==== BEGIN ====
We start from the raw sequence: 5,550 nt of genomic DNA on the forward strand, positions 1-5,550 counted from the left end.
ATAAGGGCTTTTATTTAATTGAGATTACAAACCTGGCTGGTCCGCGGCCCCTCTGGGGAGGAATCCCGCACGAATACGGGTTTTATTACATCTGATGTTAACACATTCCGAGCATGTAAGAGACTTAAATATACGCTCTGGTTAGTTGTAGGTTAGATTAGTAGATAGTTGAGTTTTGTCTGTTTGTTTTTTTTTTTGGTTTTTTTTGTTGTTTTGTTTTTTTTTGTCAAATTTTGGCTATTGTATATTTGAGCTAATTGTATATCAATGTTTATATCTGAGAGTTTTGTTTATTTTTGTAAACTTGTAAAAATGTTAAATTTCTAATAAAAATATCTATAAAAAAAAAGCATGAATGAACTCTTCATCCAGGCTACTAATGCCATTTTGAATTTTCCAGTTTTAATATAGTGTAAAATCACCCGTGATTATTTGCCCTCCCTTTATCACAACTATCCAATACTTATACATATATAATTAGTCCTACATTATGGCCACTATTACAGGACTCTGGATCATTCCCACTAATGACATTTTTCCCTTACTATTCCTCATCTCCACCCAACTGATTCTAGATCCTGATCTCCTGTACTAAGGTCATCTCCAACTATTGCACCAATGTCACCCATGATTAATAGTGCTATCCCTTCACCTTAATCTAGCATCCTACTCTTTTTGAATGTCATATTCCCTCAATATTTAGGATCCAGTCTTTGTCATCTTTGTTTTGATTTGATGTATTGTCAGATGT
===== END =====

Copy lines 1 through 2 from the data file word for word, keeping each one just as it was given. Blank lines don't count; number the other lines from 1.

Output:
We start from the raw sequence: 5,550 nt of genomic DNA on the forward strand, positions 1-5,550 counted from the left end.
ATAAGGGCTTTTATTTAATTGAGATTACAAACCTGGCTGGTCCGCGGCCCCTCTGGGGAGGAATCCCGCACGAATACGGGTTTTATTACATCTGATGTTAACACATTCCGAGCATGTAAGAGACTTAAATATACGCTCTGGTTAGTTGTAGGTTAGATTAGTAGATAGTTGAGTTTTGTCTGTTTGTTTTTTTTTTTGGTTTTTTTTGTTGTTTTGTTTTTTTTTGTCAAATTTTGGCTATTGTATATTTGAGCTAATTGTATATCAATGTTTATATCTGAGAGTTTTGTTTATTTTTGTAAACTTGTAAAAATGTTAAATTTCTAATAAAAATATCTATAAAAAAAAAGCATGAATGAACTCTTCATCCAGGCTACTAATGCCATTTTGAATTTTCCAGTTTTAATATAGTGTAAAATCACCCGTGATTATTTGCCCTCCCTTTATCACAACTATCCAATACTTATACATATATAATTAGTCCTACATTATGGCCACTATTACAGGACTCTGGATCATTCCCACTAATGACATTTTTCCCTTACTATTCCTCATCTCCACCCAACTGATTCTAGATCCTGATCTCCTGTACTAAGGTCATCTCCAACTATTGCACCAATGTCACCCATGATTAATAGTGCTATCCCTTCACCTTAATCTAGCATCCTACTCTTTTTGAATGTCATATTCCCTCAATATTTAGGATCCAGTCTTTGTCATCTTTGTTTTGATTTGATGTATTGTCAGATGT